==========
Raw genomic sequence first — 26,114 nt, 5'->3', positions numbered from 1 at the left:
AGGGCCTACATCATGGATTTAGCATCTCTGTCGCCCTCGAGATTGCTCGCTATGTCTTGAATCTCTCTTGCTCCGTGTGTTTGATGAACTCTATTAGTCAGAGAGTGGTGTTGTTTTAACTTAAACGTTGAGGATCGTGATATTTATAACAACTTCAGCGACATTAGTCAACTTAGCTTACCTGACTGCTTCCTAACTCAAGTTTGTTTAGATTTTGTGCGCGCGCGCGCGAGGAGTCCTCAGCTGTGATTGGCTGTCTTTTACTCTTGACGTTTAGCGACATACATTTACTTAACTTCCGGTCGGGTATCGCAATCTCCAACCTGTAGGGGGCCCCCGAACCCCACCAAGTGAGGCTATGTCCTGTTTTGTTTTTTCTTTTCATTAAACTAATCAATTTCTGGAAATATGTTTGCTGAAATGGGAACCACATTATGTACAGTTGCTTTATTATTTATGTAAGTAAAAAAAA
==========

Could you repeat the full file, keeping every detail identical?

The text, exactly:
Raw genomic sequence first — 26,114 nt, 5'->3', positions numbered from 1 at the left:
AGGGCCTACATCATGGATTTAGCATCTCTGTCGCCCTCGAGATTGCTCGCTATGTCTTGAATCTCTCTTGCTCCGTGTGTTTGATGAACTCTATTAGTCAGAGAGTGGTGTTGTTTTAACTTAAACGTTGAGGATCGTGATATTTATAACAACTTCAGCGACATTAGTCAACTTAGCTTACCTGACTGCTTCCTAACTCAAGTTTGTTTAGATTTTGTGCGCGCGCGCGCGAGGAGTCCTCAGCTGTGATTGGCTGTCTTTTACTCTTGACGTTTAGCGACATACATTTACTTAACTTCCGGTCGGGTATCGCAATCTCCAACCTGTAGGGGGCCCCCGAACCCCACCAAGTGAGGCTATGTCCTGTTTTGTTTTTTCTTTTCATTAAACTAATCAATTTCTGGAAATATGTTTGCTGAAATGGGAACCACATTATGTACAGTTGCTTTATTATTTATGTAAGTAAAAAAAA